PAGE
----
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Who has Campy components on their tandem?

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Who has Campy components on their tandem?

Old 01-31-06, 01:13 PM
  #1  
AndyGrow
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Who has Campy components on their tandem?

Just wondering who runs Campy stuff on your two-fer?

I just started the process of switching over from Shimano to all (or as much) Campy as I can get.

And PLEASE - don't turn this into a Campy vs. Shimano thread! I just wanna know who has Campy!
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Old 01-31-06, 04:42 PM
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Campy Chorus Ergo 9 levers, Chorus Calipers, Racing T FD, Record long cage RD and Shimano 9 speed 12x27t cassette on '98 Erickson tandem.

Campy Chorus Ergo 9 levers, Record Calipers, Racing T FD, Record long cage RD and Shimano 9 speed 12x27t cassette on '02 Erickson tandem.

Also have a 12x32t "alpine" cassette for use as required; it's at the limit of the Campy Record's long cage capacity.
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Old 01-31-06, 11:22 PM
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We are using Campy Ergo levers, brake calipers, derailleurs, pedals, hubs, and cassette on our Litespeed. Our frame is spaced 135 and I had a machine shop make a longer piece for the non-drive side of the rear axle.
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Old 02-01-06, 10:54 AM
  #4  
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My da Vinci JointVenture runs with Campy Chorus 9-speed Ergo levers and a Racing-T rear derailleur on 8-speed Shimano cassettes (12-28, 12-30, or 12-32 depending on how steep the hills are and what shape we're in at the time). Works smooth. You can see the full da Vinci specs at https://www.davincitandems.com/jv.html. I'm a big Campy and SunTour fan as you can see from my signature (though I do have one Dura-Ace bike).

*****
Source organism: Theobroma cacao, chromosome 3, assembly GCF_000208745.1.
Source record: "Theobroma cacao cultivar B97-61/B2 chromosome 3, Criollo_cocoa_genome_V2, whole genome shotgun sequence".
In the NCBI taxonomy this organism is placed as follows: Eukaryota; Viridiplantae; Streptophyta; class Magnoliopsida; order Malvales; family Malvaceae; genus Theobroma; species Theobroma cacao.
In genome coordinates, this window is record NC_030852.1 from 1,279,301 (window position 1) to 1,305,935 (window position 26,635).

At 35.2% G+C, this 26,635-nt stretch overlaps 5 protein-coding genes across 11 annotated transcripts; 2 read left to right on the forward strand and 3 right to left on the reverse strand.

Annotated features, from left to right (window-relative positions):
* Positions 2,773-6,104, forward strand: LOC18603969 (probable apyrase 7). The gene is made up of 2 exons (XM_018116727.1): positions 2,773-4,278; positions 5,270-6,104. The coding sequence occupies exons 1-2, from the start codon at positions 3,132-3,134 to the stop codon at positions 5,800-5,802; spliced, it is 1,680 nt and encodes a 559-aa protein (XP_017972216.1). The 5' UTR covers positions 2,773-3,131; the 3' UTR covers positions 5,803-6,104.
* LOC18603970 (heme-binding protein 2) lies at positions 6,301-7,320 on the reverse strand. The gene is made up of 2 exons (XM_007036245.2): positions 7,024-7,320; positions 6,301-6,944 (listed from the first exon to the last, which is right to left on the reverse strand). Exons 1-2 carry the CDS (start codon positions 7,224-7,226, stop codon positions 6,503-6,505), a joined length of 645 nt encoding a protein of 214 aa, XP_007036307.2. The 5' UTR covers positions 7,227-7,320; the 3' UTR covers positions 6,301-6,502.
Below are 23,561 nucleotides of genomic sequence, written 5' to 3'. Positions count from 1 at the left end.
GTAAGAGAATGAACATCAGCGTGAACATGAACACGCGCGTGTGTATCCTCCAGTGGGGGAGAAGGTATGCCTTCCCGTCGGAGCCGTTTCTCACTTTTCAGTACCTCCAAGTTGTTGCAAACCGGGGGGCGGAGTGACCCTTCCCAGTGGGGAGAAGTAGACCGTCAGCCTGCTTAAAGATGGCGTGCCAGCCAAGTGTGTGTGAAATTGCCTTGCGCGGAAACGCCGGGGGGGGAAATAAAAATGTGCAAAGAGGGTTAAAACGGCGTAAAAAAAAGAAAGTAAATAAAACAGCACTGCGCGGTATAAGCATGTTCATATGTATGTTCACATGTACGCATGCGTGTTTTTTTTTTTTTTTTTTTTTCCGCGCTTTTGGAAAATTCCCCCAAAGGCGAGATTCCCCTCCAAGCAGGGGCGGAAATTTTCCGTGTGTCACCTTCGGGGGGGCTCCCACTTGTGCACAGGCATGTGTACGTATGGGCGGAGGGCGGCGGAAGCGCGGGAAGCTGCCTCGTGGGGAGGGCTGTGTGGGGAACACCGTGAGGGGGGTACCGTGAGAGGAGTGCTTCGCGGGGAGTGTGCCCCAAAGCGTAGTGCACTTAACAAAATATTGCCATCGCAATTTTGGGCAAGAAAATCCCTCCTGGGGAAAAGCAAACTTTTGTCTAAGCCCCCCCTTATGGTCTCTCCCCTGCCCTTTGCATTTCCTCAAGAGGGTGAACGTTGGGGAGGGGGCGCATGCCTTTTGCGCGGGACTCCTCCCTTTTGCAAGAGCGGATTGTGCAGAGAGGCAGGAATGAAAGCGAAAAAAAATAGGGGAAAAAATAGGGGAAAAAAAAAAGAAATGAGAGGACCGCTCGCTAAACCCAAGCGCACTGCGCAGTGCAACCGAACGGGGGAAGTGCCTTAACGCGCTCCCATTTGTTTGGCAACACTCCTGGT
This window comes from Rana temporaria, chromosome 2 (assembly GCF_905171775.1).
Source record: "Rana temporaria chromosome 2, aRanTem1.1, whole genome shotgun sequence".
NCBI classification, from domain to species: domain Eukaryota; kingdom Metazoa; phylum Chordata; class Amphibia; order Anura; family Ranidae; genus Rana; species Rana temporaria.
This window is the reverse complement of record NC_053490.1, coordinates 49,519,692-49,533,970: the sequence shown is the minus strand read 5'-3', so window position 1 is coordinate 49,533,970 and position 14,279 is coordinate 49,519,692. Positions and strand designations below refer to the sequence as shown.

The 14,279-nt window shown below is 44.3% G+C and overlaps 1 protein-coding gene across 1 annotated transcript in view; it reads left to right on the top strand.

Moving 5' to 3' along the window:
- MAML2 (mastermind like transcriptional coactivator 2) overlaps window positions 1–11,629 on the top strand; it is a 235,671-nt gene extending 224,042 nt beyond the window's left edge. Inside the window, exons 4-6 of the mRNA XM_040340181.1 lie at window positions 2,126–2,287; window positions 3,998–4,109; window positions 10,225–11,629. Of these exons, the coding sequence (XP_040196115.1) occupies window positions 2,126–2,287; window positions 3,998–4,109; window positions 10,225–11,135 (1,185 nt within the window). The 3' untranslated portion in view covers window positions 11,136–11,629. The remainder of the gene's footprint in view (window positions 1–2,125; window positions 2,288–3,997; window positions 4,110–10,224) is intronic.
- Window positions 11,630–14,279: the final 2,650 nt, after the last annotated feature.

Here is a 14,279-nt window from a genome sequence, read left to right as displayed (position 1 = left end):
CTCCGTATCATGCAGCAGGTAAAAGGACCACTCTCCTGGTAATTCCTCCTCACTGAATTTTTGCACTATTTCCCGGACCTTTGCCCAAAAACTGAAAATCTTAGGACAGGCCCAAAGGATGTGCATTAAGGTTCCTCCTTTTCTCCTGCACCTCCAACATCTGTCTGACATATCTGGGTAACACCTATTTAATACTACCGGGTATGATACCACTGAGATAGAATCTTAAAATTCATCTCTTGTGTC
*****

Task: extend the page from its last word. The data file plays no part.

Everyone and their dog ride Shimano-equiped bikes and I enjoy being different...sometimes just for difference sake...
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Old 02-01-06, 12:54 PM
  #5  
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My KHS is a mutt - all Shimano 8 speed with the exception of the left shift/brake lever which is an old Campy ERGO Chorus model
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Old 02-03-06, 10:37 AM
  #6  
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You can add me to this list also, I run all Campy Chorus on my tandem except for the shimano cassette...


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Old 02-03-06, 11:11 AM
  #7  
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Originally Posted by AndyGrow
I just started the process of switching over from Shimano to all (or as much) Campy as I can get.

And PLEASE - don't turn this into a Campy vs. Shimano thread! I just wanna know who has Campy!

I'm not trying to debate - really. I've never run any campy, just wanna know is the campy stuff that much better than shimano? I guess I wanna know why you're switching. I just finished reading a thread on the roadie forum about some guy never buying shimano again. Among the civilized reasons - campy is serviceable whereas shimano is [not | not as] (by default). So if anyone can stick to the original request and give me a real reason...hell I might switch too!!!

p.s. I'm kidding about switching...maybe in another 10 years when I NEED to.
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Old 02-03-06, 11:56 AM
  #8  
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Originally Posted by Doggus